Swati CA

Swati_CA column in The Hindu Business Line

Saturday, December 29, 2007

Thin margins on large volumes could be a recipe for disaster


Ever wondered how the retail stores offer super discounts? If you are like everybody else, you buy the tangiest pickle jar (yes, the large one) and simply love your store that offers you great deals everyday. But if you were someone like me, then you would stop for a moment to figure out how you can have two jars at the price of just one! They must be crazy or else. Brace yourself for the two most important words in business: margin and volume.

Most businesses buy/procure raw materials at cheap prices and then offer it to you after adding a margin (which includes cost of storing the product, packaging, manpower, profits, etc.) The best, and arguably the biggest, businesses boast both margins and volumes. But increasingly, some businesses are growing large by just doing one side of the business well. And that’s where the danger lies for the small guy.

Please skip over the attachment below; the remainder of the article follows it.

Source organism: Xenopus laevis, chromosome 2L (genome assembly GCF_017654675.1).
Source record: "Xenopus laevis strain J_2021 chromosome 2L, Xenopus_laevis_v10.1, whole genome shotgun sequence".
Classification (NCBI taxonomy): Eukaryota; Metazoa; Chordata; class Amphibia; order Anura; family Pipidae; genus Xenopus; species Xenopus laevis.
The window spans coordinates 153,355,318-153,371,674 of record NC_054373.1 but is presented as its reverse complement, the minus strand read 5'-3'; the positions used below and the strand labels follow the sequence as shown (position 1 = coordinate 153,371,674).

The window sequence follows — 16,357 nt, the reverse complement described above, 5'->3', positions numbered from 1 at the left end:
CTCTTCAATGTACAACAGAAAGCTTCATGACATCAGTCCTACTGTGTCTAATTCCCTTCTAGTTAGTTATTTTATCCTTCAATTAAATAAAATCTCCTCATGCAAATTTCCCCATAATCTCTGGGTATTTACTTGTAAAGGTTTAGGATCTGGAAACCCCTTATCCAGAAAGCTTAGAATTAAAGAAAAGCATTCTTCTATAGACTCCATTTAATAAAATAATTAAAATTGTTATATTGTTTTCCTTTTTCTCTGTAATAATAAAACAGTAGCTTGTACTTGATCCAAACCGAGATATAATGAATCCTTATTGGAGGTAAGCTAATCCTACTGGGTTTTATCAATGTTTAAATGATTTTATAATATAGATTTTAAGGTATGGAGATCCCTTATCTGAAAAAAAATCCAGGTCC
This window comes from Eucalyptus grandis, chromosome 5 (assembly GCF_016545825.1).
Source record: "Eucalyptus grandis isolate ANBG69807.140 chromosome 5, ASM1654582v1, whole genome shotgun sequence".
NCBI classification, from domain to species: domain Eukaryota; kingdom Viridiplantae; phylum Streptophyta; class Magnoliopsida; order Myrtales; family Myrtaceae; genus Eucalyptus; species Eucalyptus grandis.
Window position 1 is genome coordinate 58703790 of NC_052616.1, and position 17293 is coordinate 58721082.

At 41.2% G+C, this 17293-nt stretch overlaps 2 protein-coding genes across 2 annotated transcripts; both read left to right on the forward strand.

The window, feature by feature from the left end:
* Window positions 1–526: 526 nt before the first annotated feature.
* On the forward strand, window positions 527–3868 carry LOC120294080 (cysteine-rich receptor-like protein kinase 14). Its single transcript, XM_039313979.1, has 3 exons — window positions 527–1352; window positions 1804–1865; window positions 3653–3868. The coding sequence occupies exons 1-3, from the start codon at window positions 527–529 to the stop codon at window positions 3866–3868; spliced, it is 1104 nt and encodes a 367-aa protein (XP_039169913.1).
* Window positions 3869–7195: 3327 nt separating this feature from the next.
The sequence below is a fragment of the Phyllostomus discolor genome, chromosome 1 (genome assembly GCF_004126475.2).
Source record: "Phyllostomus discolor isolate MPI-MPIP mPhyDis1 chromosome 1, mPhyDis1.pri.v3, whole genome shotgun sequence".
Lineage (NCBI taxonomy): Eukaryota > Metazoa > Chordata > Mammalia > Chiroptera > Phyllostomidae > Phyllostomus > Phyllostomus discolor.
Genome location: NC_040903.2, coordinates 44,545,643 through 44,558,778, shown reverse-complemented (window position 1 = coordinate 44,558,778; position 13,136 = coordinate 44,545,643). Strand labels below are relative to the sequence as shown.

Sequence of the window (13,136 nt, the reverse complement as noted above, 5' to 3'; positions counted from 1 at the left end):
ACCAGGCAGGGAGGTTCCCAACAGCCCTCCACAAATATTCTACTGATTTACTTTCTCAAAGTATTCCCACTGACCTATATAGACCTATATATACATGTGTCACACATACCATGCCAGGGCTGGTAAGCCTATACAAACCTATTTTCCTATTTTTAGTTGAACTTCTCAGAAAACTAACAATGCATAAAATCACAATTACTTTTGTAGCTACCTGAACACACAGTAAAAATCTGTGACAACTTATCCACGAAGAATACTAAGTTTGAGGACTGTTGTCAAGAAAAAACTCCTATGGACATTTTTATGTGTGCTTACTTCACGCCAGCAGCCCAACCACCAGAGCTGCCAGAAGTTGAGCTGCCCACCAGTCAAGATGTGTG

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2 Comments:

  • At 8:41 PM, Blogger Swati CA said…

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    My answer is a big NO. In today’s world, most of lenders bat for the big corporates only. While wafer-thin margins, made by big outlets, will rule the world for many years, smaller players will be able to make an impact only through monopoly in certain goods or services.

    Big companies try to use the services of small players, who are new to business and are prepared for higher risk, to save on cost. While the bolder players are able to get a better price for their service, the smaller players will have to be smart in handling the issue.

    Krishnamorthy, Mangalore

     
  • At 8:42 PM, Blogger Swati CA said…

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    The small guy can survive. He has to do what the big guys can’t. For example, even with the advent of organised retailers, the kiranawalas are surviving. This is because they know their customers well and can provide customised services to them.

    But the small guy should always be vigilant. He ought to frequently conduct some sort of a scenario planning. And the best way to prepare for a worst case scenario is to avoid it. He ought to think, “What if I can’t keep my large customer? Then what will I do?” This will make him look for alternative customers, so that he doesn’t lose his bargaining power.

    We must remember that things usually don’t work out exactly the way we want them to. So we should always have backup plans in case the original plan fails.

    Soni Achuthan, Alappuzha

     

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